Subject 1. Key Terms

The computation of income taxes poses problems in financial reporting. The major problems arise because current period taxable income is measured using different rules than those used in accounting for pretax income.

Taxes are paid based on tax reporting, but from a financial reporting standpoint, the tax expense in the income statement (IS) is based on the matching principle and is computed on pretax accounting income. In order to achieve matching between taxes based on taxable income and taxes based on pretax income for accounting purposes, deferred tax entries are put through the accounting books.

The differences between the tax expense for tax and the accounting tax expense create deferred tax liabilities (credits) and deferred tax assets (debits or prepaid taxes).

Here are key terms based on tax return:

  • Taxable income: Income subject to tax based on the tax code.

  • Taxes payable: Tax return liability resulting from current period taxable income. (U.S.) SFAS 109 calls this "current tax expense or benefit."

  • Income tax paid: Actual cash flow for income taxes, including payments (refunds) for other years.

  • Tax loss carry forward: Tax return loss that can be used to reduce taxable income in future years.

  • The tax base of an asset or liability is the amount attributed to that asset or liability for tax purposes.

Here are key terms based on financial reporting:

  • Pretax income or accounting profit: Income before income tax expense.

  • The carrying amount is the amount at which the asset or liability is valued according to accounting principles.

  • Income tax expense: Expense resulting from current period pretax income; this includes taxes payable (from the tax return) and deferred income tax expense. It is reported in the income statement.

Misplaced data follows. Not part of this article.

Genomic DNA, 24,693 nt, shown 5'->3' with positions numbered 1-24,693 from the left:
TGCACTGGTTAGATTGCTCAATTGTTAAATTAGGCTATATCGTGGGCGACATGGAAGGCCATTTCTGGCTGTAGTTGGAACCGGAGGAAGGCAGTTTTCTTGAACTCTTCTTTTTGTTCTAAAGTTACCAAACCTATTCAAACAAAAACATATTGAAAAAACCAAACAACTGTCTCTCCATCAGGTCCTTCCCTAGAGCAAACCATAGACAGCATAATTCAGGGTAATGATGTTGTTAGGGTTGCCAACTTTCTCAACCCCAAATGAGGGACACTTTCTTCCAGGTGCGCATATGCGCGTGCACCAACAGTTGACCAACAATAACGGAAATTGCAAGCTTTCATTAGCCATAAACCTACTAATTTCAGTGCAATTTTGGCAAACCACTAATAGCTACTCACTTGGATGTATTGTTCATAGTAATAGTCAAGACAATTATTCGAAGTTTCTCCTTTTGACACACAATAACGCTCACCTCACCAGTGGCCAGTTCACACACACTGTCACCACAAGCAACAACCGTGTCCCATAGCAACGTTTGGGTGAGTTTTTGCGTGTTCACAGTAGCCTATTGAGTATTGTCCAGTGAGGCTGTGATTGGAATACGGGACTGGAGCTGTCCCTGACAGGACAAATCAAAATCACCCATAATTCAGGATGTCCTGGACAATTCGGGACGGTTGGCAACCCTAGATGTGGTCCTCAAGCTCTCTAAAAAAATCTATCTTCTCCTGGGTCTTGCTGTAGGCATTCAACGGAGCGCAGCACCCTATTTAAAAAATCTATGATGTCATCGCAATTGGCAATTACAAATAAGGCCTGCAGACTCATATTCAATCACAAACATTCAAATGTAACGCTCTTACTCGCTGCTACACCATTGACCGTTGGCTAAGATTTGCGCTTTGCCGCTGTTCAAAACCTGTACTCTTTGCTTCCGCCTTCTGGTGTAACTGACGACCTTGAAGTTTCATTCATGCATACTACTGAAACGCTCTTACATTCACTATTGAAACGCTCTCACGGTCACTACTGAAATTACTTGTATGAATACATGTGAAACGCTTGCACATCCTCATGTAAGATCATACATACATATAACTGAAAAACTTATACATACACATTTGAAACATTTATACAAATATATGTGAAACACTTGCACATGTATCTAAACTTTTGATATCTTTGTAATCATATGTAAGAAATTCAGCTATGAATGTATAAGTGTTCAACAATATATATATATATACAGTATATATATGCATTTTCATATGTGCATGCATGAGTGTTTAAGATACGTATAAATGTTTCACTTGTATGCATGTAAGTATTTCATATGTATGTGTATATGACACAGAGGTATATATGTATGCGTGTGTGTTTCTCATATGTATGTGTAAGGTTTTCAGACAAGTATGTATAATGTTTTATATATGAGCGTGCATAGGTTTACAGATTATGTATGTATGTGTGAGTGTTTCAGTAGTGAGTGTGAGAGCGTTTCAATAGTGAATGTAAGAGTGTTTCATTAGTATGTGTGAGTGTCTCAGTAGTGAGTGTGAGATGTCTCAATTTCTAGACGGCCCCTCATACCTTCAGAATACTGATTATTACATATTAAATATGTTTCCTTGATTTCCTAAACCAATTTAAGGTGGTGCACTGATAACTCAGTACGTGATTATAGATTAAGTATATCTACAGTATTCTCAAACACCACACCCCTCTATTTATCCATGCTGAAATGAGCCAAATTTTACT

• Deferred income tax expense: Accrual of income tax expense expected to be paid (or recovered) in future years (difference between taxes payable and income tax expense). Under (U.S.) SAAS 109, this results from changes in deferred tax assets and liabilities.

  • Deferred tax asset: Balance sheet item that results from a temporary excess of taxes payable over income taxes expense. It is expected to be recovered from future operations; it is not created if the excess is a permanent difference.

  • Deferred tax liability: Balance sheet item that results from a temporary excess of income taxes expense over taxes payable. It is expected to result in future cash outflows; it is not created if the excess is a permanent difference.

  • Valuation allowance: Reserve against deferred tax assets based on likelihood that those assets will be realized.

  • Timing difference: The result of the tax return treatment (timing or amount) of a transaction that differs from the financial reporting treatment.

  • Temporary difference: Difference between tax reporting and financial reporting that will affect taxable income when those differences reverse. This is similar to but slightly broader than timing difference. It also considers other events that result in differences between the tax bases of assets and liabilities and their carrying amounts in financial statements.

  • Permanent difference: Differences between tax reporting and financial reporting that will not reverse in the future.

User Contributed Comments 8

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CHADZAMIRA: The difference between timing differences and temorary differences is not very clear. I may need more clarity.

Tax expense is therefore the product of tax rate and pretax income.
mywirelesskit: Timing difference happens when a certain tax amount is shown in different time intervals for the Income Tax returns and the Financial statements. Depriciation is a good example. If one buys a machine for $100,000 whose life is 5 years with zero salvage value . One uses the double-declining method of depriciation in their tax returns and straight line method in their Financial statements. The depriciation expense each year will differ between the Tax returns and the financial statements. But the total depriciation expense will be same for both the methods if we add all the five years.

A permenant difference happens when a certain type of income is exempt from the Income Tax return but is present in Financial statements. The interest on Tax free municipal bonds is a good example.
StanleyMo: thanks wirelessguy :)
kasthala: Good explanation. Thanks a lot mywirelesskit.
kenn0244: self explanatory
MrDeVillie: i guess the difference asked was between 'timing' and 'temporary' ... not 'timing' and 'permanent'

What is the difference between 'timing' and temporary differences?
soorajiyer: could somebody please explain difference between timing and temporary? thank you!
mcbreatz: The timing difference creates the temporary difference. They are closely related. accounting statements vs tax statements may have timing differences on reporting. Over time if the difference will correct itself or balance out then it is only a temporary difference.